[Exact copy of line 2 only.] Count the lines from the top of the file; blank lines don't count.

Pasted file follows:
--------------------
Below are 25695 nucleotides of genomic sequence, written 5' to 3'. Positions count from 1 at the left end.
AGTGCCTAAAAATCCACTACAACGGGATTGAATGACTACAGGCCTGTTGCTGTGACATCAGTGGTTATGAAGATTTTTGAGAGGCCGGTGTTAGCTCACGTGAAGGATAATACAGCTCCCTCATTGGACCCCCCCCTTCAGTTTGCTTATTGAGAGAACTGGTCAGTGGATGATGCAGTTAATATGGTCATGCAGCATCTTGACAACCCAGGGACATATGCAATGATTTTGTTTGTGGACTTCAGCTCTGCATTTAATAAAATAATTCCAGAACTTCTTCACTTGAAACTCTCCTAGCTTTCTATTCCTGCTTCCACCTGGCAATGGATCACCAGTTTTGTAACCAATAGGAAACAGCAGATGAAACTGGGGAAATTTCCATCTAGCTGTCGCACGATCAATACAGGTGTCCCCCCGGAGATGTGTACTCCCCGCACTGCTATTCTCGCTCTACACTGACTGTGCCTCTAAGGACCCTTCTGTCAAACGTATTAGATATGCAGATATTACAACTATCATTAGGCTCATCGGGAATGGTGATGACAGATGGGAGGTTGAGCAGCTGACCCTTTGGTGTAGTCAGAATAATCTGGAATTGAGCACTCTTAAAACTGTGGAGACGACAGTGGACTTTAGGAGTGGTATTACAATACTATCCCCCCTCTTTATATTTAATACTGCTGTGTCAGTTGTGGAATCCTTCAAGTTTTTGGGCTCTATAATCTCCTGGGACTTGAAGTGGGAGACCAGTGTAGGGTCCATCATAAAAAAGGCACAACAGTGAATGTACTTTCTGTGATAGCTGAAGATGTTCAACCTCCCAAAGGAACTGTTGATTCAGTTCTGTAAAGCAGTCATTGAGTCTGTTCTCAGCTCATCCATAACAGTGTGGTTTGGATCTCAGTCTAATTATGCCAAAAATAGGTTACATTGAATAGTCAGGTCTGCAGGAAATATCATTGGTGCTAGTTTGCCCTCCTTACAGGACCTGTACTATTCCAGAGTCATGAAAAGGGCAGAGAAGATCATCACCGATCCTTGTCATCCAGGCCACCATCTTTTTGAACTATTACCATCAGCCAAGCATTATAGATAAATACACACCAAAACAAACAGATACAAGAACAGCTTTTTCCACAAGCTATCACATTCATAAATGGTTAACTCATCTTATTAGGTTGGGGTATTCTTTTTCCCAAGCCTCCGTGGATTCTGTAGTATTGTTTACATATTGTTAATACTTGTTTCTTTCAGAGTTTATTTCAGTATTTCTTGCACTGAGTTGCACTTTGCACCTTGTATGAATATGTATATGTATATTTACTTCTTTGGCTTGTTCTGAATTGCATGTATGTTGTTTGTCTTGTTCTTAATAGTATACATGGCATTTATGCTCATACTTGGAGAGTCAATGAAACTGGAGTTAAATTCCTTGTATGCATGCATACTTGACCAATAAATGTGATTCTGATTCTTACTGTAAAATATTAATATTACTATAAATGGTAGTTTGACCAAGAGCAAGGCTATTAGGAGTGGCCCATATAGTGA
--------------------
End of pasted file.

AGTGCCTAAAAATCCACTACAACGGGATTGAATGACTACAGGCCTGTTGCTGTGACATCAGTGGTTATGAAGATTTTTGAGAGGCCGGTGTTAGCTCACGTGAAGGATAATACAGCTCCCTCATTGGACCCCCCCCTTCAGTTTGCTTATTGAGAGAACTGGTCAGTGGATGATGCAGTTAATATGGTCATGCAGCATCTTGACAACCCAGGGACATATGCAATGATTTTGTTTGTGGACTTCAGCTCTGCATTTAATAAAATAATTCCAGAACTTCTTCACTTGAAACTCTCCTAGCTTTCTATTCCTGCTTCCACCTGGCAATGGATCACCAGTTTTGTAACCAATAGGAAACAGCAGATGAAACTGGGGAAATTTCCATCTAGCTGTCGCACGATCAATACAGGTGTCCCCCCGGAGATGTGTACTCCCCGCACTGCTATTCTCGCTCTACACTGACTGTGCCTCTAAGGACCCTTCTGTCAAACGTATTAGATATGCAGATATTACAACTATCATTAGGCTCATCGGGAATGGTGATGACAGATGGGAGGTTGAGCAGCTGACCCTTTGGTGTAGTCAGAATAATCTGGAATTGAGCACTCTTAAAACTGTGGAGACGACAGTGGACTTTAGGAGTGGTATTACAATACTATCCCCCCTCTTTATATTTAATACTGCTGTGTCAGTTGTGGAATCCTTCAAGTTTTTGGGCTCTATAATCTCCTGGGACTTGAAGTGGGAGACCAGTGTAGGGTCCATCATAAAAAAGGCACAACAGTGAATGTACTTTCTGTGATAGCTGAAGATGTTCAACCTCCCAAAGGAACTGTTGATTCAGTTCTGTAAAGCAGTCATTGAGTCTGTTCTCAGCTCATCCATAACAGTGTGGTTTGGATCTCAGTCTAATTATGCCAAAAATAGGTTACATTGAATAGTCAGGTCTGCAGGAAATATCATTGGTGCTAGTTTGCCCTCCTTACAGGACCTGTACTATTCCAGAGTCATGAAAAGGGCAGAGAAGATCATCACCGATCCTTGTCATCCAGGCCACCATCTTTTTGAACTATTACCATCAGCCAAGCATTATAGATAAATACACACCAAAACAAACAGATACAAGAACAGCTTTTTCCACAAGCTATCACATTCATAAATGGTTAACTCATCTTATTAGGTTGGGGTATTCTTTTTCCCAAGCCTCCGTGGATTCTGTAGTATTGTTTACATATTGTTAATACTTGTTTCTTTCAGAGTTTATTTCAGTATTTCTTGCACTGAGTTGCACTTTGCACCTTGTATGAATATGTATATGTATATTTACTTCTTTGGCTTGTTCTGAATTGCATGTATGTTGTTTGTCTTGTTCTTAATAGTATACATGGCATTTATGCTCATACTTGGAGAGTCAATGAAACTGGAGTTAAATTCCTTGTATGCATGCATACTTGACCAATAAATGTGATTCTGATTCTTACTGTAAAATATTAATATTACTATAAATGGTAGTTTGACCAAGAGCAAGGCTATTAGGAGTGGCCCATATAGTGA